C RUBY-ON-RAILS MYSQL ASP.NET DEVELOPMENT RUBY .NET LINUX SQL-SERVER REGEX WINDOWS ALGORITHM ECLIPSE VISUAL-STUDIO STRING SVN PERFORMANCE APACHE-FLEX UNIT-TESTING SECURITY LINQ UNIX MATH EMAIL OOP LANGUAGE-AGNOSTIC VB6 MSBUILD

## Gradient Descent Variation doesn't work Tag : python , By : Pierre LeBoo Date : November 28 2020, 11:01 PM

In the first code snippet, you properly adjust your parameters in each looping iteration based on the error (loss function).

Share :

## What is the difference between Gradient Descent and Newton's Gradient Descent?

Tag : machine-learning , By : nd27182
Date : March 29 2020, 07:55 AM
Any of those help At a local minimum (or maximum) x, the derivative of the target function f vanishes: f'(x) = 0 (assuming sufficient smoothness of f).
Gradient descent tries to find such a minimum x by using information from the first derivative of f: It simply follows the steepest descent from the current point. This is like rolling a ball down the graph of f until it comes to rest (while neglecting inertia).

Tag : machine-learning , By : rusl
Date : March 29 2020, 07:55 AM
this one helps. The new scenario you describe (performing Backpropagation on each randomly picked sample), is one common "flavor" of Stochastic Gradient Descent, as described here: https://www.quora.com/Whats-the-difference-between-gradient-descent-and-stochastic-gradient-descent
The 3 most common flavors according to this document are (Your flavor is C):
``````randomly shuffle samples in the training set
for one or more epochs, or until approx. cost minimum is reached:
for training sample i:
``````
``````for one or more epochs, or until approx. cost minimum is reached:
randomly shuffle samples in the training set
for training sample i:
``````
``````for iterations t, or until approx. cost minimum is reached:
draw random sample from the training set
``````

Tag : r , By : jch
Date : March 29 2020, 07:55 AM
should help you out I have a working implementation of multivariable linear regression using gradient descent in R. I'd like to see if I can use what I have to run a stochastic gradient descent. I'm not sure if this is really inefficient or not. For example, for each value of α I want to perform 500 SGD iterations and be able to specify the number of randomly picked samples in each iteration. It would be nice to do this so I could see how the number of samples influences the results. I'm having trouble through with the mini-batching and I want to be able to easily plot the results. , Sticking with what you have now
``````## all of this is the same

x <- scale(x)
data3 <- cbind(x,y)
colnames(data3) <- c("area_sqft", "bedrooms","price")
x1 <- rep(1, length(data3\$area_sqft))
x <- as.matrix(cbind(x1,x))
y <- as.matrix(y)
L <- length(y)
cost <- function(x,y,theta){
gradient <- (1/L)* (t(x) %*% ((x%*%t(theta)) - y))
}
``````
``````GD <- function(x, y, alpha){
theta <- matrix(c(0,0,0), nrow=1)
theta_r <- NULL
for (i in 1:500) {
theta <- theta - alpha*cost(x,y,theta)
theta_r <- rbind(theta_r,theta)
}
return(theta_r)
}

myGoD <- function(x, y, alpha, n = nrow(x)) {
idx <- sample(nrow(x), n)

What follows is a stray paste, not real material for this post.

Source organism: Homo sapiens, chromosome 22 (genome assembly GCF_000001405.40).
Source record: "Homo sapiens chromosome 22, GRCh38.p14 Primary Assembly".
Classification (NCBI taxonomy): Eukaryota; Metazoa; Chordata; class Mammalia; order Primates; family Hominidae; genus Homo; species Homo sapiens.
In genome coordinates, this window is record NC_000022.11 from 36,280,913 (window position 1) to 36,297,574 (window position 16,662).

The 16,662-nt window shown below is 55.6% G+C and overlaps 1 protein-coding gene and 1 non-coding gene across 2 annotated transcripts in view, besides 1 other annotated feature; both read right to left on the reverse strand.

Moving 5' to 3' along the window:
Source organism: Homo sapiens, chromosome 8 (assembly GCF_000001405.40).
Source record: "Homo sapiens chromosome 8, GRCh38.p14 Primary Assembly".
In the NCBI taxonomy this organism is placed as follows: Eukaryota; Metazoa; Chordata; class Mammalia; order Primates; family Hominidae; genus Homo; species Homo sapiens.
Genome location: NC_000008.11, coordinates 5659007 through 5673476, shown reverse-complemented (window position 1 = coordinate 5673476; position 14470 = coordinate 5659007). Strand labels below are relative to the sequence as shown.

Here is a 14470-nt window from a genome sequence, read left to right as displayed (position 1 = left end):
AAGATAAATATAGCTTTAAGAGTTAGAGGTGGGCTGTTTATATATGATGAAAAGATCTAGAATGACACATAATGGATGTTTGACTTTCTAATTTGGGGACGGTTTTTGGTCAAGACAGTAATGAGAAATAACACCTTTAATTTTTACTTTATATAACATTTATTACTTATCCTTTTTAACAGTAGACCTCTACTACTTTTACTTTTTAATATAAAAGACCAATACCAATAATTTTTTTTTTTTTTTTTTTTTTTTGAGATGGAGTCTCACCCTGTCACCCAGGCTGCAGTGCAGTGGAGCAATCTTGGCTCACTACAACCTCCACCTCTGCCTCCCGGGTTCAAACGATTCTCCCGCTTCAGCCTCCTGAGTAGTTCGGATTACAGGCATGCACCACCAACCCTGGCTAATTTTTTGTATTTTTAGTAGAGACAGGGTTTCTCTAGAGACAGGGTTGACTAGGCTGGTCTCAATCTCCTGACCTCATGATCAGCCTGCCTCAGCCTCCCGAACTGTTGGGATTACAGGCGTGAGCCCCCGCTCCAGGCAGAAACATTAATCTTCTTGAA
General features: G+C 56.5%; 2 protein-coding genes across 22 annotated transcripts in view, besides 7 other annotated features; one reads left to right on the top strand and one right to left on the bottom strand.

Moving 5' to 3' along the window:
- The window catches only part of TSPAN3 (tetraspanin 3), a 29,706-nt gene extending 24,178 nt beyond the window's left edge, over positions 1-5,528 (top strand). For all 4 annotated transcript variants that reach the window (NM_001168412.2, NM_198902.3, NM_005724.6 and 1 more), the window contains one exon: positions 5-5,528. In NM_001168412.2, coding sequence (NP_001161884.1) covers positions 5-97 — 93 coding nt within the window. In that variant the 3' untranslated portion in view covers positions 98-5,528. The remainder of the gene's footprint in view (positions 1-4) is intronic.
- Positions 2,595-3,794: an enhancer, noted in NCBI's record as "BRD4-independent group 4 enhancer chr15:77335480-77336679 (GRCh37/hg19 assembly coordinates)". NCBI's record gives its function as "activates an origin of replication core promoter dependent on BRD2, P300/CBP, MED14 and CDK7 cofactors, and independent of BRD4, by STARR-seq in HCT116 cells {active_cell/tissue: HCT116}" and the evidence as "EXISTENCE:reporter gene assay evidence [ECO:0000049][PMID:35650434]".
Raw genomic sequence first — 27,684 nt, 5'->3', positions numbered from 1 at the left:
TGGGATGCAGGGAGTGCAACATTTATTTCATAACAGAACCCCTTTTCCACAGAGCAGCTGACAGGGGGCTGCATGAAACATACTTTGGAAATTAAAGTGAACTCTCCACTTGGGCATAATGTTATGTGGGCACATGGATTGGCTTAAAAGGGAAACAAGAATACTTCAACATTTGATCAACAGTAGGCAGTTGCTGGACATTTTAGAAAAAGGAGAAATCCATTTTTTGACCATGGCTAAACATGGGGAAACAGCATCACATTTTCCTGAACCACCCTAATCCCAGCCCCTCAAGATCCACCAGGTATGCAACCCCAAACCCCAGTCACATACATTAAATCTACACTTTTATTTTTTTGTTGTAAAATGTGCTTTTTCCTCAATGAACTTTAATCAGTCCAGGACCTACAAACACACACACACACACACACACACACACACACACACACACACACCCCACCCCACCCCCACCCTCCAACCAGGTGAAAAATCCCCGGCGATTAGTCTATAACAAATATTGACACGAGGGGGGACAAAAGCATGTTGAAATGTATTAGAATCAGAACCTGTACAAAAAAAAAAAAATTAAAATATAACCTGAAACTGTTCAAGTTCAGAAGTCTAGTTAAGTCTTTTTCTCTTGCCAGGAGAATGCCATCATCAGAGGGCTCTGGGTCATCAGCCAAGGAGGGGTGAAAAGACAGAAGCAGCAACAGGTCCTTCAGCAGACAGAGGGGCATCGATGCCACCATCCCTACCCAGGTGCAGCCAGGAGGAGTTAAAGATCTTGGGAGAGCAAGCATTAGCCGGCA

y <- y[idx, , drop = FALSE]
x <- x[idx, , drop = FALSE]
GD(x, y, alpha)
}
``````
``````all.equal(GD(x, y, 0.001), myGoD(x, y, 0.001))
# [1] TRUE

set.seed(1)
head(myGoD(x, y, 0.001, n = 20), 2)
#          x1        V1       V2
# V1 147.5978  82.54083 29.26000
# V1 295.1282 165.00924 58.48424

set.seed(1)
head(myGoD(x, y, 0.001, n = 40), 2)
#          x1        V1        V2
# V1 290.6041  95.30257  59.66994
# V1 580.9537 190.49142 119.23446
``````
``````alphas <- c(0.001,0.01,0.1,1.0)
ns <- c(47, 40, 30, 20, 10)

par(mfrow = n2mfrow(length(alphas)))
for(i in 1:length(alphas)) {

# result <- myGoD(x, y, alphas[i]) ## original
result <- myGoD(x, y, alphas[i], ns[i])

# red = price
# blue = sq ft
# green = bedrooms
plot(result[,1],ylim=c(min(result),max(result)),col="#CC6666",ylab="Value",lwd=0.35,
xlab=paste("alpha=", alphas[i]),xaxt="n") #suppress auto x-axis title
lines(result[,2],type="b",col="#0072B2",lwd=0.35)
lines(result[,3],type="b",col="#66CC99",lwd=0.35)
}
``````
``````GD <- function(x, y, alpha, n = nrow(x)){
idx <- sample(nrow(x), n)
y <- y[idx, , drop = FALSE]
x <- x[idx, , drop = FALSE]
theta <- matrix(c(0,0,0), nrow=1)
theta_r <- NULL

for (i in 1:500) {
theta <- theta - alpha*cost(x,y,theta)
theta_r <- rbind(theta_r,theta)
}
return(theta_r)
}
``````

## If I don't provide a gradient for an op in tensorflow, how does gradient descent work?

Tag : tensorflow , By : Jonathan
Date : March 29 2020, 07:55 AM
may help you . Depends on the operation. If the operation is composed of other primitives then the Gradient Descent is able to product the auto-differentiation function.
If your operation is a new primitive, then you must provide a gradient function or gradient descent will not work.

## What is gradient descent.does gradient descent can give better result than sklearn linear regression algorithm

Tag : python , By : Tim
Date : March 29 2020, 07:55 AM
I think the issue was by ths following , https://scikit-learn.org/stable/modules/sgd.html
if you want to use Gradient Descent approach, you should consider using SDRClassifier in SKlearn because SKlearn gives two Approaches to using Linear Regression. The first is LinearRegression class and is using Ordinary Least Squares solver from scipy the other one is SDRClassifier class which is an Implementation of the Gradient Descent Algorithm. So to answer your Question if you are using SDRClassifier in SKlearn then you are using an Implementation of Gradient Descent Algorithm behind the Scene.